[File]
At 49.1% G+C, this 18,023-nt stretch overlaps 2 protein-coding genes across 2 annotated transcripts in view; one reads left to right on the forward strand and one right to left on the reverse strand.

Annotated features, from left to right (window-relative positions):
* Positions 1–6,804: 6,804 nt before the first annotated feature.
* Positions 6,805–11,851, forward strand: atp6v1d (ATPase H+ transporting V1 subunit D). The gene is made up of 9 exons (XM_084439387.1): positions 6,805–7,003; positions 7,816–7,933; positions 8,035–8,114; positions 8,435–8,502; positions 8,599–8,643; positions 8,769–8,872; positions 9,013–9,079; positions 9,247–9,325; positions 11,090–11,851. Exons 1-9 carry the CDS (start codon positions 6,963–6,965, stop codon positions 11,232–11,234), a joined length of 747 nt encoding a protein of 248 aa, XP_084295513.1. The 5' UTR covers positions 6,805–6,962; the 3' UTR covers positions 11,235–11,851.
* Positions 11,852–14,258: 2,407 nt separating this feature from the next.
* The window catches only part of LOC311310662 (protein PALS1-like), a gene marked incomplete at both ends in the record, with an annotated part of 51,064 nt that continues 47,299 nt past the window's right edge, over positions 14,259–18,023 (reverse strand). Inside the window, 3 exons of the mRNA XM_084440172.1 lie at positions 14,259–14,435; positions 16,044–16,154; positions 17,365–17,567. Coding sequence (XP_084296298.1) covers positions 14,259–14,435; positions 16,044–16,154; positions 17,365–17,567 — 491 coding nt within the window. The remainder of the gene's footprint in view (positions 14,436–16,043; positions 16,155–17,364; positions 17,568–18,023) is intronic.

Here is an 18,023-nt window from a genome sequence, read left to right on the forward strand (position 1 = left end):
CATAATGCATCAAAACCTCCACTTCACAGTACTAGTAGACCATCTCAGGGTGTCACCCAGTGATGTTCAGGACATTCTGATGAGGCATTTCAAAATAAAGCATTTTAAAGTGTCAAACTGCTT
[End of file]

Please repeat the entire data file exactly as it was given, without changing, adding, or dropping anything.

At 49.1% G+C, this 18,023-nt stretch overlaps 2 protein-coding genes across 2 annotated transcripts in view; one reads left to right on the forward strand and one right to left on the reverse strand.

Annotated features, from left to right (window-relative positions):
* Positions 1–6,804: 6,804 nt before the first annotated feature.
* Positions 6,805–11,851, forward strand: atp6v1d (ATPase H+ transporting V1 subunit D). The gene is made up of 9 exons (XM_084439387.1): positions 6,805–7,003; positions 7,816–7,933; positions 8,035–8,114; positions 8,435–8,502; positions 8,599–8,643; positions 8,769–8,872; positions 9,013–9,079; positions 9,247–9,325; positions 11,090–11,851. Exons 1-9 carry the CDS (start codon positions 6,963–6,965, stop codon positions 11,232–11,234), a joined length of 747 nt encoding a protein of 248 aa, XP_084295513.1. The 5' UTR covers positions 6,805–6,962; the 3' UTR covers positions 11,235–11,851.
* Positions 11,852–14,258: 2,407 nt separating this feature from the next.
* The window catches only part of LOC311310662 (protein PALS1-like), a gene marked incomplete at both ends in the record, with an annotated part of 51,064 nt that continues 47,299 nt past the window's right edge, over positions 14,259–18,023 (reverse strand). Inside the window, 3 exons of the mRNA XM_084440172.1 lie at positions 14,259–14,435; positions 16,044–16,154; positions 17,365–17,567. Coding sequence (XP_084296298.1) covers positions 14,259–14,435; positions 16,044–16,154; positions 17,365–17,567 — 491 coding nt within the window. The remainder of the gene's footprint in view (positions 14,436–16,043; positions 16,155–17,364; positions 17,568–18,023) is intronic.

Here is an 18,023-nt window from a genome sequence, read left to right on the forward strand (position 1 = left end):
CATAATGCATCAAAACCTCCACTTCACAGTACTAGTAGACCATCTCAGGGTGTCACCCAGTGATGTTCAGGACATTCTGATGAGGCATTTCAAAATAAAGCATTTTAAAGTGTCAAACTGCTT